Friday, October 12, 2007

"Net Freedom"

Personal computing devices are at the leading edge of this revolution in consumer empowerment.
These devices exploit rapid innovation in silicon, software and storage, often combined with speedy Internet connections.
But the possibilities for consumer empowerment extend beyond devices. These possibilities arise from the Internet’s open architecture, which allows consumers to freely interact with anyone around the globe.
Musicians and writers, who could never have landed a contract with a major record label or publisher, can find - or create - audiences for their work. Small town radio stations can reach people who have moved to the big city. E-Bay is another good example: gone are the days when each of us had only a small group of potential buyers for what we think is junk in our garages.
Somewhere, in the next state or the next continent, there are people who may
very well want to buy that “junk” and pay us more than we ever dreamed for it.
The open internet has opened markets beyond the traditional geographic limitations.
Companies are eager to feed consumer hunger for these Internet-related goodies.
Many are racing to develop content, applications and devices they hope will entice more and more consumers to abandon dial-up and slower broadband Internet access in favor of faster broadband.
But first, these companies must be able to reach broadband consumers.
Thus, usage and deployment of high-speed Internet depends on access to and use of content, applications and devices.
Giving broadband consumers the access they want is not a matter of charity but simply of good business.
Network owners, ISPs, equipment makers, content and applications developers all benefit when consumers are empowered to get and do what they want.

This is why ensuring that consumers can obtain and use the content, applications and devices they want – is critical to unlocking the vast potential of the broadband Internet.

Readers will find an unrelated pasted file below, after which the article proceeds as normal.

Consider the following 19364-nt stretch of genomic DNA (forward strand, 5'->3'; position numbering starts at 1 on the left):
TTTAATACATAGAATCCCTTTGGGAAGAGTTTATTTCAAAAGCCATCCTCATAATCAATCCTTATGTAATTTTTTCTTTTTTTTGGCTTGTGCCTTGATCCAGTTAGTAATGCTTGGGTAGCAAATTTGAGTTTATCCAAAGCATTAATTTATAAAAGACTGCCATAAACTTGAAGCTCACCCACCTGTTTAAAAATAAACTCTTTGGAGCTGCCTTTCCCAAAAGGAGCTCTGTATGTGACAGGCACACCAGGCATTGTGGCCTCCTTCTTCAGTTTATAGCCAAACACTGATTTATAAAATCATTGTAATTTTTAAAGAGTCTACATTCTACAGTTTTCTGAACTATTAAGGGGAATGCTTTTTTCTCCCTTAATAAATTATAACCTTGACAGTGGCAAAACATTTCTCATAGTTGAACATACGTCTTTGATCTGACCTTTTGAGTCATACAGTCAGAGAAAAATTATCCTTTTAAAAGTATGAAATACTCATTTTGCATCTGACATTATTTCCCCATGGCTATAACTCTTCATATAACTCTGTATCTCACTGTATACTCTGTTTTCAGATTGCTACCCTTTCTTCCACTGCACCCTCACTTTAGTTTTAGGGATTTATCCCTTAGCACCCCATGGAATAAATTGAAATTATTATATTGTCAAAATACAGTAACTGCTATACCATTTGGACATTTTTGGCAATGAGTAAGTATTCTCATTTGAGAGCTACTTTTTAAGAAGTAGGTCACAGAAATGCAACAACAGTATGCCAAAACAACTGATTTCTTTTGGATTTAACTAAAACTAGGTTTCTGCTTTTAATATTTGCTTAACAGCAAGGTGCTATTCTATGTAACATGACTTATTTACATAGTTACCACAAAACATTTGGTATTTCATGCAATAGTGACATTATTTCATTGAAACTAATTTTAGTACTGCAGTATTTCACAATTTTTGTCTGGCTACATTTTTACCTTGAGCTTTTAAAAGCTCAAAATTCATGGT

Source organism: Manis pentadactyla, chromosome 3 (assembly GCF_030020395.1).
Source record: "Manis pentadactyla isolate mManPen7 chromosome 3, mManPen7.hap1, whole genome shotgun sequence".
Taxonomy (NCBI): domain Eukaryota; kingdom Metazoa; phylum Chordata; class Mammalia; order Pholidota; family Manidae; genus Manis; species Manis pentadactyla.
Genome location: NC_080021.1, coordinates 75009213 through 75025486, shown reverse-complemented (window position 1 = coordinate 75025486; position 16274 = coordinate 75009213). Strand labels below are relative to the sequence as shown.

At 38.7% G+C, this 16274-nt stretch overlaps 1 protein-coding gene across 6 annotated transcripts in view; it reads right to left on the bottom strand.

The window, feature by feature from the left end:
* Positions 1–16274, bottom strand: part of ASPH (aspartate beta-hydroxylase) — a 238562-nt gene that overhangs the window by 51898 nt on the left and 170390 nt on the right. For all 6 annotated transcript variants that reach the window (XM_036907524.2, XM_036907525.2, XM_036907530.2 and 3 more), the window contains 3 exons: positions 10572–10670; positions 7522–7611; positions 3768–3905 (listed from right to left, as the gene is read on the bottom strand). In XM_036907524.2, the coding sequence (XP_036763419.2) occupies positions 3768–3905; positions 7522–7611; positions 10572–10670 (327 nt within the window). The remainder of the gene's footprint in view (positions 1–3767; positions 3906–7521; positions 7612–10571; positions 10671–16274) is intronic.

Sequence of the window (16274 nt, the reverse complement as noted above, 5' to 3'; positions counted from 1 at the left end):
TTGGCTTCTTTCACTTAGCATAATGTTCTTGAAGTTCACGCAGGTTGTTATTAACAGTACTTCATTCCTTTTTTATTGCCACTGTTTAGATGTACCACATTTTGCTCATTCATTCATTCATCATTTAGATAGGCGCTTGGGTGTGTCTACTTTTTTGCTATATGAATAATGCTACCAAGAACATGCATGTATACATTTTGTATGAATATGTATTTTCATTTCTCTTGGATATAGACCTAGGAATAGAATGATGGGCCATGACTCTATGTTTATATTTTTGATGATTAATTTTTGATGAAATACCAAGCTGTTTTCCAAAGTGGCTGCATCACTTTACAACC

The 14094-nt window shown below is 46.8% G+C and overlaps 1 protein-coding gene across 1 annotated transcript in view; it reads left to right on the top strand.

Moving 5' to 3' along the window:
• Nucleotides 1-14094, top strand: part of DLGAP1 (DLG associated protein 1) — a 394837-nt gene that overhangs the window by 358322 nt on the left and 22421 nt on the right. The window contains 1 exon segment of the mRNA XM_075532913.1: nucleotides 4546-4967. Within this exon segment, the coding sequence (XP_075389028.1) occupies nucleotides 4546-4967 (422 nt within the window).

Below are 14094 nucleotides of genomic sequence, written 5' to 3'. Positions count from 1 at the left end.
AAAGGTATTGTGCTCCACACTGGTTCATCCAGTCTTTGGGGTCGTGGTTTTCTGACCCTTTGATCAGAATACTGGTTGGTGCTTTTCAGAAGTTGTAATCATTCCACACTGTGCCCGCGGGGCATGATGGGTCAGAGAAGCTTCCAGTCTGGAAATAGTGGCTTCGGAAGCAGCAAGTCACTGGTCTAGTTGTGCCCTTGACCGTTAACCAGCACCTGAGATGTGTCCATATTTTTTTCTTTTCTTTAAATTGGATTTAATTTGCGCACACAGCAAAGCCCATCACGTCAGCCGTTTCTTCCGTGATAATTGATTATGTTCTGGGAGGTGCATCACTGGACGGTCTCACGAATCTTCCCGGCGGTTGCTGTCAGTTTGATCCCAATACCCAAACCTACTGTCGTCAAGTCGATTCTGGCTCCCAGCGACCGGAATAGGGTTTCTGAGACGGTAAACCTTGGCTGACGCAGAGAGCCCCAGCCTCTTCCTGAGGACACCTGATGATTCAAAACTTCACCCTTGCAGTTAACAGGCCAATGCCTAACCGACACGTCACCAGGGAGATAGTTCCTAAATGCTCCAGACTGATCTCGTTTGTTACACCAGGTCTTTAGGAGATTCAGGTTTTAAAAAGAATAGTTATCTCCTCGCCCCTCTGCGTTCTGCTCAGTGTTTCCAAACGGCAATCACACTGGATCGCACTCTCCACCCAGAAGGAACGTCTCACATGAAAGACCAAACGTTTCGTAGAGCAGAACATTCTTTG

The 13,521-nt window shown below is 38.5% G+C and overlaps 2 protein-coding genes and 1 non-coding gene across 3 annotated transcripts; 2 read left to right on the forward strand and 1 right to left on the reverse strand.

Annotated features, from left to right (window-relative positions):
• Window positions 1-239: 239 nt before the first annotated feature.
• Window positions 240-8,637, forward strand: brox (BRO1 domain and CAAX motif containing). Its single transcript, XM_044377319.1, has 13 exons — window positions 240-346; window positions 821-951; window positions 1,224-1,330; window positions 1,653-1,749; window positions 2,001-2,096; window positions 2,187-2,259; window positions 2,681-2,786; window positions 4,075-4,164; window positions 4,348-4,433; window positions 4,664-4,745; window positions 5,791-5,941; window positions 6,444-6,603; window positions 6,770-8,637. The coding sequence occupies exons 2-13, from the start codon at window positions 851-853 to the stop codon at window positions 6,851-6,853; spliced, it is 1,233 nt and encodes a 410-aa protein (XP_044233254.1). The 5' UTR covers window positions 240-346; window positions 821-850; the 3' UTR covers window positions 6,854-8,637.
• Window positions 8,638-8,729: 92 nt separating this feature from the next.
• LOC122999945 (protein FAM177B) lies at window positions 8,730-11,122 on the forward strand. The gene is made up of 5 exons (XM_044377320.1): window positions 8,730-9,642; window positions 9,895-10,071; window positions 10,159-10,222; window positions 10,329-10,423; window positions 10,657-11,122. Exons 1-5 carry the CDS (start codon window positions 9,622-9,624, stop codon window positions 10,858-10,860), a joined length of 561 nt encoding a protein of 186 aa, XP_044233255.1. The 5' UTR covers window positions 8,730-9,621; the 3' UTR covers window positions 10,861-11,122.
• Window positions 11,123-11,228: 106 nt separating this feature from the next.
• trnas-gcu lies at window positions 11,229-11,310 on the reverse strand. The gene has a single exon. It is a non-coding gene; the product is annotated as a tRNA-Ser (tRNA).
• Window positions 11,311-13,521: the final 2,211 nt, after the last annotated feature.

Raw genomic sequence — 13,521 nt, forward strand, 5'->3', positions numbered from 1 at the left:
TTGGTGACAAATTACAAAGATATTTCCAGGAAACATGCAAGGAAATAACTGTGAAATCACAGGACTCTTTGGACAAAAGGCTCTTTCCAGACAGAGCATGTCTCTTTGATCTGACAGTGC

Today, broadband consumers generally enjoy such internet freedom. They can access and use the content, applications and devices of their choice.
This easy access includes some of the most promising new uses of broadband.
For example, the head of the National Cable and Telecommunications Association recently stated that cable modem providers would not block traffic from competing Internet voice providers.
Many, if not most, in the industry recognize that providing such access and information is in their own self-interest, particularly as infrastructure providers
and developers struggle to discover valuable uses that will enable them to recoup their substantial investments in high-speed Internet technologies.

Consumer Are Entitled to “Internet Freedom”
As we continue to promote competition among high-speed platforms, we must preserve the freedom of use broadband consumers have come to expect.
Thus, I challenge the broadband network industry to preserve the following “Internet Freedoms:”

Freedom to Access Content. First, consumers should have access to their choice of legal content.
Consumers have come to expect to be able to go where they want on high-speed connections, and those who have migrated from dial-up would presumably object to paying a premium for broadband if certain content were blocked.
Thus, I challenge all facets of the industry to commit to allowing consumers to reach the content of their choice. I recognize that network operators
have a legitimate need to manage their networks and ensure a quality experience, thus reasonable limits sometimes must be placed in service contracts.
Such restraints, however, should be clearly spelled out and should be as minimal as necessary.